You can serve most pasta sauces on this (lighter ones are indeed better - and it loves fresh herbs and parmesan!). If you want a lighter and unusual change from pasta, try this.
I'm definitely one of those people who revel in the growing season and summer is the easiest time to find so many things at their peak of deliciousness. The Farmer's Market is still the best source, but even the grocery store can't help but carry really good produce.
But I am rarely alone when I cook these days. My son, now 7 1/2 months old, is my almost constant companion these days, so I've gotten deft at cooking very simple, quick things while he ruckuses around in his excersaucer that we've hauled into the kitchen. He watches me cook and I say things like, "Spaghetti squash! Mama hacks up the spaghetti squash!" or, "Mama shells the SHRIMP! Mama wipes the mushrooms! Never WASH the mushrooms, lovey-loo - WIPE them!" He smiles and laughs.
He always thinks it's brilliant, whatever I'm doing. Until he wants to be picked up.
So this past Saturday, Mr Tumnus took a nap with his Daddy (the napping was mutual, I believe) and I was alone in the kitchen. So I made ratatouille.
This is certainly a high summer dish and rewards you for choosing the freshest and sweetest of vegetables: eggplant, zucchini, onions, red peppers, tomatoes, herbs. Really, all it lacks is corn - but for that there's succotash! (But that, as Kipling would say, is another story. Or post. Let's update him a bit.)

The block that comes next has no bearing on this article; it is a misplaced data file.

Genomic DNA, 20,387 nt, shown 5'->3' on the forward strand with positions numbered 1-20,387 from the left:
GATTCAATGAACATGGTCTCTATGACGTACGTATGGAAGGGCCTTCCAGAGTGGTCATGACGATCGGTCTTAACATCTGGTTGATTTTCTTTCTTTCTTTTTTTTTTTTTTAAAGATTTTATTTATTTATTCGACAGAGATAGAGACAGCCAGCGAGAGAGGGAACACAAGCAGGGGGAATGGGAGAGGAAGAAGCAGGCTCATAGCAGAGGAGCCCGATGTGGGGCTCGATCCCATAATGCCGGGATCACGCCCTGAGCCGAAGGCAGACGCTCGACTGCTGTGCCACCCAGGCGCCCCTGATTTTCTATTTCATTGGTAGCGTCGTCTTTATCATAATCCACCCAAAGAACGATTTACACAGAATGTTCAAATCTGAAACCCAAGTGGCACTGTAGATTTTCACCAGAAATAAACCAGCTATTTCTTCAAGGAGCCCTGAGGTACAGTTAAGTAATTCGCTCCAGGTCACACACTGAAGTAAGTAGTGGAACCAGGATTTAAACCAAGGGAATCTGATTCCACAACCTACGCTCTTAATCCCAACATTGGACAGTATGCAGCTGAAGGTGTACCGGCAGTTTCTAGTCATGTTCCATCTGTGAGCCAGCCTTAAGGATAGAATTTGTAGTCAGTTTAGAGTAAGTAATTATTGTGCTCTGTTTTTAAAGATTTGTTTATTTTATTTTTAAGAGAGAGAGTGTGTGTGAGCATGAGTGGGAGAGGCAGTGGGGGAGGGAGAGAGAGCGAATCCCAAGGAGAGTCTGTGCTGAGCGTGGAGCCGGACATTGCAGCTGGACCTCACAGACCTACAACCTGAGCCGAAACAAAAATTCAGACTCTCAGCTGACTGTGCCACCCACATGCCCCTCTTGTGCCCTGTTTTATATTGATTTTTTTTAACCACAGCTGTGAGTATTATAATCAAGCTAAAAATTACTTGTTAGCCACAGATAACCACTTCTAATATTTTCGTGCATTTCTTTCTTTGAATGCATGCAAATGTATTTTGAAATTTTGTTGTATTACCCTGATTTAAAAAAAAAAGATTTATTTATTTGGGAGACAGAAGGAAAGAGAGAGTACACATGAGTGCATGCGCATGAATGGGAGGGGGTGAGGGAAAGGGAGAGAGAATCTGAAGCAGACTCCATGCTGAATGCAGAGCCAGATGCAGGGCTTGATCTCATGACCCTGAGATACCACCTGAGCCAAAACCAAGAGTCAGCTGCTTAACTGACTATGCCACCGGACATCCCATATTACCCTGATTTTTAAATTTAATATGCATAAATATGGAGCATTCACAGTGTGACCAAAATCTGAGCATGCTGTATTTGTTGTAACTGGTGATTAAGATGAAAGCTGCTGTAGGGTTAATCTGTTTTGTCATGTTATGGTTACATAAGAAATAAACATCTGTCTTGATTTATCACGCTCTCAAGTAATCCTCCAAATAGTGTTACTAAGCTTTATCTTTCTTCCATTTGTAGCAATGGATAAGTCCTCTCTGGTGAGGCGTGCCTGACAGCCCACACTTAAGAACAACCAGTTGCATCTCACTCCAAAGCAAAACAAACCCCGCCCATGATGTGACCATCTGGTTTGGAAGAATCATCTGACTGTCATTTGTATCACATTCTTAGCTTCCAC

And it takes time. But it's not like bouillabaisse time (which can be grueling with all of the stock! and the chopping! and the sauteing! and the hey hey hey!). It's caramelization time, which allows a person to think thoughts peacefully, and idly stir the ingredients, perhaps read a bit of a novel, listen to NPR or good music, and actually think about what they're hearing.
I'm not much into celebu-chefs these days, but I made Tyler Florence's version, because I perceived that he used anchovies, which indicated to me that this dude not only new what he was doing but also knew what umami is (another story! another post!) and that was what I wanted.
I got out my iPod and put it on shuffle, which is a total pleasure since it's easy to weed out songs that are hateful or dumb on such a device. I heated the extra virgin olive over a slow heat and peeled and chopped the eggplant. In it went. I stirred it, letting it soften and then wilt and then melt a bit. Meanwhile, I chopped the zucchini. I read a bit of an old novel that I turned up in a box I hadn't unpacked from our move, just before Tumnus arrived. I scooped out the eggplant, set it to drain and added the zucchini.